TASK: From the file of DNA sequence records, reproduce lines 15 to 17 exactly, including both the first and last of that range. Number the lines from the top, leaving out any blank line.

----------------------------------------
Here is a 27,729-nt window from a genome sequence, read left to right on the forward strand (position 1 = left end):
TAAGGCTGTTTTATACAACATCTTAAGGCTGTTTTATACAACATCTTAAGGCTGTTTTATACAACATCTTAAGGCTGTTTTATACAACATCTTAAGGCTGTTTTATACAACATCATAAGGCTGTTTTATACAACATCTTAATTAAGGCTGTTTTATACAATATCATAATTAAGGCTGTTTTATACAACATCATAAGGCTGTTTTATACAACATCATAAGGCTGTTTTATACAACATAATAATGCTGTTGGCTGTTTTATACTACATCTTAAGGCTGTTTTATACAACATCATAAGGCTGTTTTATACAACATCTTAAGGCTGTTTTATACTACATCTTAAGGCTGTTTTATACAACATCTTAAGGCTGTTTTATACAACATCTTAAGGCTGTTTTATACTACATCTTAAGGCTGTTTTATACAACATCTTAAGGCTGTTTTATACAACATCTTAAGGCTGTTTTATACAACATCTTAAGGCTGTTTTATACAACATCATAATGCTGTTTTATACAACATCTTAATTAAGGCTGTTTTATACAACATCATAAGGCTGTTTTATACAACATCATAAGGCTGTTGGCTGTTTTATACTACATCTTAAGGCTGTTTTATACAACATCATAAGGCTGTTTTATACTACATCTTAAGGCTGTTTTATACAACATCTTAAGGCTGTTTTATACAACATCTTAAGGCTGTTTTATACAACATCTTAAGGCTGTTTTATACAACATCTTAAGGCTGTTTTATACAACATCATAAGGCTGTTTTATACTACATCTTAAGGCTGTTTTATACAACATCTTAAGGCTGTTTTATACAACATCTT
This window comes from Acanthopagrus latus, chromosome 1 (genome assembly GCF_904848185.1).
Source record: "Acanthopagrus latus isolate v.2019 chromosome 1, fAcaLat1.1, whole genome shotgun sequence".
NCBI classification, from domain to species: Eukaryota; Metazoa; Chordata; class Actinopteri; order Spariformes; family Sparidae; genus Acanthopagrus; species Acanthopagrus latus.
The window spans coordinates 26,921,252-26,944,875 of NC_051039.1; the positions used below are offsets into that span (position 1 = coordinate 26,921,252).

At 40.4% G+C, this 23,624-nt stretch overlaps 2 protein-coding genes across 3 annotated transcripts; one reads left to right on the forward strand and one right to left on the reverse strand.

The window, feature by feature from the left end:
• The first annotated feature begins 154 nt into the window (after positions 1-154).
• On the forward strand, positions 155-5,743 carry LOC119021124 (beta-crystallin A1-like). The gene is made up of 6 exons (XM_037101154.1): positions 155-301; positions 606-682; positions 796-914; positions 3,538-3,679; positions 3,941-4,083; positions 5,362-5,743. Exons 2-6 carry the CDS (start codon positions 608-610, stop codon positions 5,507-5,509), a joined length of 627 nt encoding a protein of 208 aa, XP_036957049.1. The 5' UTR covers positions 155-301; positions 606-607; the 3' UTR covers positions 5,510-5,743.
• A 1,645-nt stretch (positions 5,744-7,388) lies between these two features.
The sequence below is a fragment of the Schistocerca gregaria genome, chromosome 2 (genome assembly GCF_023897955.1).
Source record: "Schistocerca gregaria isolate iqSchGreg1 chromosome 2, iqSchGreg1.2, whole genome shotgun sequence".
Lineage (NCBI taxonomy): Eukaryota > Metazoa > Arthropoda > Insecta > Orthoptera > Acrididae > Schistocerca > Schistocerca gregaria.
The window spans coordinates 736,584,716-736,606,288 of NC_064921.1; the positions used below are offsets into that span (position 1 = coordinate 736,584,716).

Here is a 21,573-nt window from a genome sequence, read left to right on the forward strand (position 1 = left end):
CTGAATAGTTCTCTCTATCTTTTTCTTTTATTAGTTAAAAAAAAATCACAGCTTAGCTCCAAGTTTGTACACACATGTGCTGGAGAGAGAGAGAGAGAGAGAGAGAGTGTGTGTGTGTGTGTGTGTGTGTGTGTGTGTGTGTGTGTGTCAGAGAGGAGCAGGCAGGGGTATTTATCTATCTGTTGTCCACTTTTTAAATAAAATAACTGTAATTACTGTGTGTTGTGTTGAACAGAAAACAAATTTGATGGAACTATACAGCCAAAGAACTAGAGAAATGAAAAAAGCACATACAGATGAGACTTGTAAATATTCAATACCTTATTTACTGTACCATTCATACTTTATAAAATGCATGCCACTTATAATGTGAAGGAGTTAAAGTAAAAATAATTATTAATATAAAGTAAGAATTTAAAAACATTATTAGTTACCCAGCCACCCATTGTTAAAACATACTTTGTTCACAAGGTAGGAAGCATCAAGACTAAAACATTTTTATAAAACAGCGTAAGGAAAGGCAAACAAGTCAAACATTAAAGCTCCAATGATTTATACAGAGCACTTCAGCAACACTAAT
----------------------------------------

The window spans coordinates 736,584,716-736,606,288 of NC_064921.1; the positions used below are offsets into that span (position 1 = coordinate 736,584,716).

Here is a 21,573-nt window from a genome sequence, read left to right on the forward strand (position 1 = left end):
CTGAATAGTTCTCTCTATCTTTTTCTTTTATTAGTTAAAAAAAAATCACAGCTTAGCTCCAAGTTTGTACACACATGTGCTGGAGAGAGAGAGAGAGAGAGAGAGAGTGTGTGTGTGTGTGTGTGTGTGTGTGTGTGTGTGTGTGTGTCAGAGAGGAGCAGGCAGGGGTATTTATCTATCTGTTGTCCACTTTTTAAATAAAATAACTGTAATTACTGTGTGTTGTGTTGAACAGAAAACAAATTTGATGGAACTATACAGCCAAAGAACTAGAGAAATGAAAAAAGCACATACAGATGAGACTTGTAAATATTCAATACCTTATTTACTGTACCATTCATACTTTATAAAATGCATGCCACTTATAATGTGAAGGAGTTAAAGTAAAAATAATTATTAATATAAAGTAAGAATTTAAAAACATTATTAGTTACCCAGCCACCCATTGTTAAAACATACTTTGTTCACAAGGTAGGAAGCATCAAGACTAAAACATTTTTATAAAACAGCGTAAGGAAAGGCAAACAAGTCAAACATTAAAGCTCCAATGATTTATACAGAGCACTTCAGCAACACTAAT